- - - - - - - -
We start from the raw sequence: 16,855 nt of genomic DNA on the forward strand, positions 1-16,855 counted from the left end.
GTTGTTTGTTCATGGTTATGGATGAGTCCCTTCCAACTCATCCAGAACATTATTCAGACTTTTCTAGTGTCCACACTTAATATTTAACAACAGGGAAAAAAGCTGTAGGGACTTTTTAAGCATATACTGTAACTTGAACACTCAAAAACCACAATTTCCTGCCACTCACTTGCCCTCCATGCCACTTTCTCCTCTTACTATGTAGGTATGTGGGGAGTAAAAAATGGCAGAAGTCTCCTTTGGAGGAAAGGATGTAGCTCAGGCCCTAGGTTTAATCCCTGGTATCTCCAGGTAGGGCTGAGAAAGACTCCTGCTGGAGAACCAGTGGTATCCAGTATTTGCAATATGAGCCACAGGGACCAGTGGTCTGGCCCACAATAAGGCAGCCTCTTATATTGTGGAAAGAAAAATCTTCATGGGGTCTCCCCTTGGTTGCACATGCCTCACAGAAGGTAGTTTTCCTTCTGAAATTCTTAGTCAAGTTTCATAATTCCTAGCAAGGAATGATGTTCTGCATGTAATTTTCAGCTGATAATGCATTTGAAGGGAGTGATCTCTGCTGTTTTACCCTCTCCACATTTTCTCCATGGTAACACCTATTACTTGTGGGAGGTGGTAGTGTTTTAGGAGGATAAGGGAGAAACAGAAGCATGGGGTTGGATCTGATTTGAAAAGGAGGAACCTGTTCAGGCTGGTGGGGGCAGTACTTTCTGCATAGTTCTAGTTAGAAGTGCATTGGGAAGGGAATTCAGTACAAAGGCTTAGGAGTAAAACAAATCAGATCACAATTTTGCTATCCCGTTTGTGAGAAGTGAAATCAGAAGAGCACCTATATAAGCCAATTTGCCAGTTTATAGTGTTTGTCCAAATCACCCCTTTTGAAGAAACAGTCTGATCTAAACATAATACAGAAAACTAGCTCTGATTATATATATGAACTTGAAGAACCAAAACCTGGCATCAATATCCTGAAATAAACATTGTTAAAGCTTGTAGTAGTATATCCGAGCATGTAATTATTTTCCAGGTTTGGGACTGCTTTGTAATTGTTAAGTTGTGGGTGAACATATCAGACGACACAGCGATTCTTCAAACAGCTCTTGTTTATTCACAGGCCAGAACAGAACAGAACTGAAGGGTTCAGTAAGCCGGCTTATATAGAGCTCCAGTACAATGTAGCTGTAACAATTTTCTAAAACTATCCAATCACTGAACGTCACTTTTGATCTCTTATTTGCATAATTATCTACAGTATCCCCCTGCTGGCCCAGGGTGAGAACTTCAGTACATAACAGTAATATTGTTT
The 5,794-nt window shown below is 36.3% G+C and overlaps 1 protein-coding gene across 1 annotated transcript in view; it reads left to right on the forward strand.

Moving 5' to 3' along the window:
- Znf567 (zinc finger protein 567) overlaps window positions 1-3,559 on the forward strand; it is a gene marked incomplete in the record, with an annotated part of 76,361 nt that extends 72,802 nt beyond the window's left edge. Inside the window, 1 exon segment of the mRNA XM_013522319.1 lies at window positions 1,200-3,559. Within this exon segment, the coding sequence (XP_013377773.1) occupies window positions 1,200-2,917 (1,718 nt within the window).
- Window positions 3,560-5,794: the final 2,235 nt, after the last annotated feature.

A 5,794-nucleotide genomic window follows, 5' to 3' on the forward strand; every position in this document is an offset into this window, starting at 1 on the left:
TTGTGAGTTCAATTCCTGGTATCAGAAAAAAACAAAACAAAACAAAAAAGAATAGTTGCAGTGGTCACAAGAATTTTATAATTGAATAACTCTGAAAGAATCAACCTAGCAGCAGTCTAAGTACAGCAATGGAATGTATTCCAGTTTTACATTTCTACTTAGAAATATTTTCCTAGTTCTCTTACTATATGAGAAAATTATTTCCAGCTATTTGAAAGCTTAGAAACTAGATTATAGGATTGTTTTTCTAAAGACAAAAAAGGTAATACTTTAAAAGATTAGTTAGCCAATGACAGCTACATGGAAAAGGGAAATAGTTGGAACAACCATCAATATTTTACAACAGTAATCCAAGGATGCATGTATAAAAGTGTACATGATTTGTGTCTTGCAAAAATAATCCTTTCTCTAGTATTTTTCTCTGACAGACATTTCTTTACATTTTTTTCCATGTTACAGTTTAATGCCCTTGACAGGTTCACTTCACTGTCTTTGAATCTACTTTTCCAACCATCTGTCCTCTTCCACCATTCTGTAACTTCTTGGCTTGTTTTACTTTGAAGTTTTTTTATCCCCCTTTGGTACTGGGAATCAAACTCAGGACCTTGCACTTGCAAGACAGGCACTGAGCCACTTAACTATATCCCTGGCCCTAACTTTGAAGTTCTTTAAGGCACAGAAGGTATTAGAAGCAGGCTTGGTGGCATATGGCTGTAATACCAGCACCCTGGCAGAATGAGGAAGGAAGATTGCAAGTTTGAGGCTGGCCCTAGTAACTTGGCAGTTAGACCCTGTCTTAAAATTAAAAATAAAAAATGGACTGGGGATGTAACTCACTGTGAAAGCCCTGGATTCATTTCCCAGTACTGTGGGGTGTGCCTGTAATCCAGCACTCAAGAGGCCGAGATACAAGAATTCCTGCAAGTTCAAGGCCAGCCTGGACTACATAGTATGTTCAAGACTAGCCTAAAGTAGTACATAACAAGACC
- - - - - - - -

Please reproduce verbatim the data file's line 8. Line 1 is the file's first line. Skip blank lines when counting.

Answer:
TTGTGAGTTCAATTCCTGGTATCAGAAAAAAACAAAACAAAACAAAAAAGAATAGTTGCAGTGGTCACAAGAATTTTATAATTGAATAACTCTGAAAGAATCAACCTAGCAGCAGTCTAAGTACAGCAATGGAATGTATTCCAGTTTTACATTTCTACTTAGAAATATTTTCCTAGTTCTCTTACTATATGAGAAAATTATTTCCAGCTATTTGAAAGCTTAGAAACTAGATTATAGGATTGTTTTTCTAAAGACAAAAAAGGTAATACTTTAAAAGATTAGTTAGCCAATGACAGCTACATGGAAAAGGGAAATAGTTGGAACAACCATCAATATTTTACAACAGTAATCCAAGGATGCATGTATAAAAGTGTACATGATTTGTGTCTTGCAAAAATAATCCTTTCTCTAGTATTTTTCTCTGACAGACATTTCTTTACATTTTTTTCCATGTTACAGTTTAATGCCCTTGACAGGTTCACTTCACTGTCTTTGAATCTACTTTTCCAACCATCTGTCCTCTTCCACCATTCTGTAACTTCTTGGCTTGTTTTACTTTGAAGTTTTTTTATCCCCCTTTGGTACTGGGAATCAAACTCAGGACCTTGCACTTGCAAGACAGGCACTGAGCCACTTAACTATATCCCTGGCCCTAACTTTGAAGTTCTTTAAGGCACAGAAGGTATTAGAAGCAGGCTTGGTGGCATATGGCTGTAATACCAGCACCCTGGCAGAATGAGGAAGGAAGATTGCAAGTTTGAGGCTGGCCCTAGTAACTTGGCAGTTAGACCCTGTCTTAAAATTAAAAATAAAAAATGGACTGGGGATGTAACTCACTGTGAAAGCCCTGGATTCATTTCCCAGTACTGTGGGGTGTGCCTGTAATCCAGCACTCAAGAGGCCGAGATACAAGAATTCCTGCAAGTTCAAGGCCAGCCTGGACTACATAGTATGTTCAAGACTAGCCTAAAGTAGTACATAACAAGACC